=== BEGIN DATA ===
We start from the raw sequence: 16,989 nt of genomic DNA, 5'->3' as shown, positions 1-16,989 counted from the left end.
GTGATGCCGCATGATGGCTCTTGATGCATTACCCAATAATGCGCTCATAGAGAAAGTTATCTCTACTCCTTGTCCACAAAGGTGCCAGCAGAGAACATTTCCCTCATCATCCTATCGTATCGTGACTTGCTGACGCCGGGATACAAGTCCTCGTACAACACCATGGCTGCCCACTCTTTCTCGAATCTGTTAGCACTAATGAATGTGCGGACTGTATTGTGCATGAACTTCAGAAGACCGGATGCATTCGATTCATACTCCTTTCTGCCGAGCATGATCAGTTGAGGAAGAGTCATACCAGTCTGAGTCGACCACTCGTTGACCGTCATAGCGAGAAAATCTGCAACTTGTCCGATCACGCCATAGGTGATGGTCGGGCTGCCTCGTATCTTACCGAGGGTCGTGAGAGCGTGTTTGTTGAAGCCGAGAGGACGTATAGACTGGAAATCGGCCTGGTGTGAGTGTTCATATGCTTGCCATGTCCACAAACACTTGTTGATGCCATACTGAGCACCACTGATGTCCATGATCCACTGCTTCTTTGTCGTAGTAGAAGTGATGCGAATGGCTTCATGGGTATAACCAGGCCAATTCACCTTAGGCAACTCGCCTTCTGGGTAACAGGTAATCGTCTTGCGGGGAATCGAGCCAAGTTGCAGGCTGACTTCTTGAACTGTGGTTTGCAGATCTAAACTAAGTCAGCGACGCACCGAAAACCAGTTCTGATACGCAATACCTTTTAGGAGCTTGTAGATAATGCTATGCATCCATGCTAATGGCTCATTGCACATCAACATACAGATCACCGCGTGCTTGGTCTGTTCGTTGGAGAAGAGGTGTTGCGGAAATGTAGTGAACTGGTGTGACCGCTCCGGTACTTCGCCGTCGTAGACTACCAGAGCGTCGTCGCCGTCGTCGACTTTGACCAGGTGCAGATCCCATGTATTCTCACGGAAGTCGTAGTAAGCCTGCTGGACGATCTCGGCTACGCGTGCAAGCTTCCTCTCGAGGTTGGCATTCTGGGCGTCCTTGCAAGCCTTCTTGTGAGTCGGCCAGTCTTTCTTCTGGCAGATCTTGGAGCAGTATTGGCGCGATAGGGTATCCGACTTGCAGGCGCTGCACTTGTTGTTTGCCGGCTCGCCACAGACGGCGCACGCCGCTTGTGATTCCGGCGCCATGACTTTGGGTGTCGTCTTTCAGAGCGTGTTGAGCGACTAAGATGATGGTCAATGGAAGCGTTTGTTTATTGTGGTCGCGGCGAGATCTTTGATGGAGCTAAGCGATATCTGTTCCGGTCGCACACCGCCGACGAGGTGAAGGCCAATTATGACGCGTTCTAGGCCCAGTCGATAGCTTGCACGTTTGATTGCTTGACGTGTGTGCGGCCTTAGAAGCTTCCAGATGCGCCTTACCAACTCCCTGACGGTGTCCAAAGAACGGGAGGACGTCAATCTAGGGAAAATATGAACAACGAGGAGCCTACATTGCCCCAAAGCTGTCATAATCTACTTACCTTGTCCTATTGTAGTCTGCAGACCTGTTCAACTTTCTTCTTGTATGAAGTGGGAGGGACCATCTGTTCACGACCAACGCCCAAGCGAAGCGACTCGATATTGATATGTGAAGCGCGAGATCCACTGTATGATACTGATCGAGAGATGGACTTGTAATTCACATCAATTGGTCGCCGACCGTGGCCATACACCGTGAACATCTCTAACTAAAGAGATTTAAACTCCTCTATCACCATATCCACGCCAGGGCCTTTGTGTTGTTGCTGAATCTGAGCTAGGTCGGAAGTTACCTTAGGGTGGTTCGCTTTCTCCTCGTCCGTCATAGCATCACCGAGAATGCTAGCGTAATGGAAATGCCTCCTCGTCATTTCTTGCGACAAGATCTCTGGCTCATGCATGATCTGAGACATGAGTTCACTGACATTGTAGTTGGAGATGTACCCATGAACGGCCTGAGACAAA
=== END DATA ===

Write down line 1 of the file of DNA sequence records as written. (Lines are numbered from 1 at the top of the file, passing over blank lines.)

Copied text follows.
We start from the raw sequence: 16,989 nt of genomic DNA, 5'->3' as shown, positions 1-16,989 counted from the left end.